Why I support organic farmers
With all the bad news about pollution and animal extinction streaming over us daily, it is easy to become desolate at the state of our planet. This worry about our negative impact on the environment can be seen in both in the number of vegans increasing year by year, and in the general decline of meat consumption of those who do not want to go down the vegan route. This is a great thing! But even better would be if all these consumers switched to organic food. Why? Because although it may seem like a small thing for an individual, it makes a great difference if many individuals make the same shift at the same time. Just by switching to organically produced goods over mainstream produce, we can make a change in our daily habits that contribute to the welfare of our earth.
Right now we face a global insect extinction, which for humans will be a far worse catastrophe than any the world has seen this far. The dangers with chemical warfare on insects and pesticide use on crops has only recently become mainstream news; nowadays all major newspapers report on it. Conventional farming together with climate change and global pollution is one of the biggest reasons for this threat. It relies on chemical fertilisers that not only impoverish the soil of microorganisms and leach nutrients from it in the long run, but also uses pesticides that actively kill off not only the pesky crop pests but also all beneficial insects and bees. Organic farming, on the other hand, relies mainly on adding nutrients to the soil through green compost, animal manure or bone meal, and crop rotation. A healthy soil gives a healthy crop, and long before synthetic advancement of crop growth was implemented this was the surest way to achieve a good harvest. A key component in keeping the soil healthy and pests at bay is the use of crop rotation, which ensures that one type of crop is not grown in the same place year after year. This prevents crop specific disease of pests to get a foothold, and also keeps the nutrient balance in the soil through varying the nutrient needs of crops. Thanks to the system of farming subsidies in use, organic farms are also encouraged to leave some of the land for green manure and these plants act simultaneously as feed plants for bees. This means a good habitat for our vitally important insects: they are provided with food, shelter and a safe heaven from lethal chemicals. I know there is some critique that organic farming uses more space per tonne of produce than conventional production, but this is only half a truth and one way of looking at it.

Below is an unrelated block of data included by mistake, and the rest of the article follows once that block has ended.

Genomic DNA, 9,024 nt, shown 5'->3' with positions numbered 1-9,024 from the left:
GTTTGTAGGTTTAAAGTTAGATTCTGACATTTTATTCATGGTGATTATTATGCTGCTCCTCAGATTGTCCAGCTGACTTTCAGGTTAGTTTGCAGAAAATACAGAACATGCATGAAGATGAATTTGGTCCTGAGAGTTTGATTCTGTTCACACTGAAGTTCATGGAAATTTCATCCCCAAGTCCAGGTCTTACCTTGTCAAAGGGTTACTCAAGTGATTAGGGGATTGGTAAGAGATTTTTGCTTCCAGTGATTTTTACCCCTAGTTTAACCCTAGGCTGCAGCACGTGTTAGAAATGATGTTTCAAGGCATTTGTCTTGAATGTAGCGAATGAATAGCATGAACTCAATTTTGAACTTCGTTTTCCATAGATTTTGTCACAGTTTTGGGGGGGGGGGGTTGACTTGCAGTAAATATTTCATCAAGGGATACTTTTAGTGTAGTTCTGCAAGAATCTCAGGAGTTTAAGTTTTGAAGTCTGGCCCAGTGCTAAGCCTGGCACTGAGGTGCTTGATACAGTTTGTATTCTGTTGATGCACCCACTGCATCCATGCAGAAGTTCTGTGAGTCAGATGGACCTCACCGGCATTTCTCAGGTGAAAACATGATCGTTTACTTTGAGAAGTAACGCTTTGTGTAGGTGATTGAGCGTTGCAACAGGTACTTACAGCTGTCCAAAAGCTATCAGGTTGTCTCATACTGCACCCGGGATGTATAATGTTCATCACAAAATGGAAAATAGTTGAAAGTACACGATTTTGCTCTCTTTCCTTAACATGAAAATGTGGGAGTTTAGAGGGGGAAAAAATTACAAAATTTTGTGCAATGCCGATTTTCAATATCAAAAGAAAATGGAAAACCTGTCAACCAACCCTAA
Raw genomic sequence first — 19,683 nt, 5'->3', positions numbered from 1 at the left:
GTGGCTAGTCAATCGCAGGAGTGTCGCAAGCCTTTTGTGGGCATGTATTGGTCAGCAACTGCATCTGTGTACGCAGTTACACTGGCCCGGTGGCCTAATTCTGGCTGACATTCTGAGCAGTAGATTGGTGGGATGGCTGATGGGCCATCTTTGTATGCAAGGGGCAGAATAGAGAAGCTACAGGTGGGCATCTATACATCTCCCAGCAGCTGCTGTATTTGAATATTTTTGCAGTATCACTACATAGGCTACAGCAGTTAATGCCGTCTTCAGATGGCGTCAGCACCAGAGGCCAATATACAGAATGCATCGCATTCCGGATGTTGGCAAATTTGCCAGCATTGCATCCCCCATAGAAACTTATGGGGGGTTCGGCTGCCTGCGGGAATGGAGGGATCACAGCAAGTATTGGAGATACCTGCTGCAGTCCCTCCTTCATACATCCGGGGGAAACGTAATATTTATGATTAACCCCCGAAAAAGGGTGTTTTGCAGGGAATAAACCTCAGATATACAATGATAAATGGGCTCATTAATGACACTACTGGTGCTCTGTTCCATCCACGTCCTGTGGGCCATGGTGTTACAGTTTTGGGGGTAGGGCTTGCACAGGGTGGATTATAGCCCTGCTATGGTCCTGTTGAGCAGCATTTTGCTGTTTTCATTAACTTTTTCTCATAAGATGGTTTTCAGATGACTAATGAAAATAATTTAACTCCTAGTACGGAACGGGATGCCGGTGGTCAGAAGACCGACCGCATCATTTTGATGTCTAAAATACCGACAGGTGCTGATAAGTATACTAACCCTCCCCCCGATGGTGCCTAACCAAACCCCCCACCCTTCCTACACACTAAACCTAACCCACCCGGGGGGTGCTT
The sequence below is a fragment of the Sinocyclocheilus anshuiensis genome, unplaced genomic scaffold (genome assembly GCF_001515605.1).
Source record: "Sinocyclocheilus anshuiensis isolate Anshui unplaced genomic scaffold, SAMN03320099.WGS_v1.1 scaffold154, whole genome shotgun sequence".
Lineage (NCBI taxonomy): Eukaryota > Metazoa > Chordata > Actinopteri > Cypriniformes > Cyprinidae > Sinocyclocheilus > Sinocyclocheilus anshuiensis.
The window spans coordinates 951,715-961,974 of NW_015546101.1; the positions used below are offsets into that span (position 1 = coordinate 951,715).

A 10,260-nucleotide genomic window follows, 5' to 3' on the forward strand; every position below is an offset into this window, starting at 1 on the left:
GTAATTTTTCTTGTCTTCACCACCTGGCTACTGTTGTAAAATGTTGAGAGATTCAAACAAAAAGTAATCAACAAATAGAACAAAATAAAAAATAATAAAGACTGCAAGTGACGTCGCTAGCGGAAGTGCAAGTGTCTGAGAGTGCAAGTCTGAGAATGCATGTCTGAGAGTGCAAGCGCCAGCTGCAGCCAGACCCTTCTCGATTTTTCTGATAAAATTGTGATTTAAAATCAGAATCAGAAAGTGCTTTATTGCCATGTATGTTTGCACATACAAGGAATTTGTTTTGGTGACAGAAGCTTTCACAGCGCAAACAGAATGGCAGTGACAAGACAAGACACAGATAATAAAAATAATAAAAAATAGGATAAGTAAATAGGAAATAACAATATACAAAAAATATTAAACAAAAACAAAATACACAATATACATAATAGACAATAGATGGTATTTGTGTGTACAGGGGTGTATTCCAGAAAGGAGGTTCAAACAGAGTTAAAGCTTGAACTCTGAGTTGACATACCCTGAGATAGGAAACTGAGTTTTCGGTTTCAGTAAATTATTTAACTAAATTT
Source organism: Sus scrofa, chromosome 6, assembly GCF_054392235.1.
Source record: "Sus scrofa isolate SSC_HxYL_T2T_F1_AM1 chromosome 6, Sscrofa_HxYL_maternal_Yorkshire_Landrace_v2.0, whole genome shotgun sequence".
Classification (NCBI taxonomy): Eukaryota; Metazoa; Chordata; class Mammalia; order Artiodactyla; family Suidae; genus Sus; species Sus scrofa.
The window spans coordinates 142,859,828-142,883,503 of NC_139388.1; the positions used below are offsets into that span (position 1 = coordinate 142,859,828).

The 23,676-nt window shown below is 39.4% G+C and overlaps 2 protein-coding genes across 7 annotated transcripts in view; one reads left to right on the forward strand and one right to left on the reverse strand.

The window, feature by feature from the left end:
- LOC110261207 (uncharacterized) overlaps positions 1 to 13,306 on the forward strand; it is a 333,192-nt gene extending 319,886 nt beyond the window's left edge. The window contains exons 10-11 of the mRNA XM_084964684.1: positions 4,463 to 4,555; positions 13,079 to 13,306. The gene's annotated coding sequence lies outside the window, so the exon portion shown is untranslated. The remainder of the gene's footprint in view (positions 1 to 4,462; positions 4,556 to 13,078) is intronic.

Another very big problem is that conventional agriculture is built on monoculture, and this is perhaps the biggest danger to the insect population and the environment. Monoculture is the large-scale farming of a single crop over enormous distances of land without anything that breaks up the monotony. This reduces wildlife habitat and is a direct source of insect collapse worldwide, as in monoculture farmland there is no food or shelter for insects and animals. Monoculture is used for everything! And by everything I really mean everything from growing our much loved avocados to all kinds of vegetables such as corn, carrots, and potato to palm oil used in cooking and the cereal grains that your breakfast cereal is made of. Monoculture means that big machines can spray and maintain the crops effectively, without the irritation of needing to make way for ditches and little forests in the way. This is why so much jungle and ancient forests are cleared to make big plantations for bananas, palm oil palm trees and avocados. If it is all planted with just one type of crop it is more cost effective to produce. Yet, nothing else can survive in such areas as all other animals and plants are by definition excluded.
To recap all of the above, organically produced food has a lower negative impact on the environment. It is true that intensive farming produces more by acer than organic farming, but this is not at all better for us or our environment. Even if there is more food produced, it comes at the cost of an unhealthier environment which long term will negate any good intentions of those who turn vegan. We need biodiversity in our farming methods and food production to ensure a healthy insect and soil microorganism population, and conventional methods with monoculture at its heart does not allow for this. In countries such as Finland where 75% of the land is covered by forest this may not be such a big issue, but in the Amazon region where the rainforest is decimated for agricultural monoculture it really is a huge problem! When we see pictures of the rainforest being burned to ground a lot of us react strongly, yet by buying goods that we don't know where they come from we may be a part of the very problem that horrifies us. In that way it doesn't matter if it is the orangutangs we want to save or the bees of the world, because as long as we support conventional monoculture we are diminishing the chances for the natural world to survive. A more sustainable approach would be to look at the whole picture of how our food is produced, and in the same way as we consumers turn away from unethically produced goods we would turn away from environmentally damaging food produce.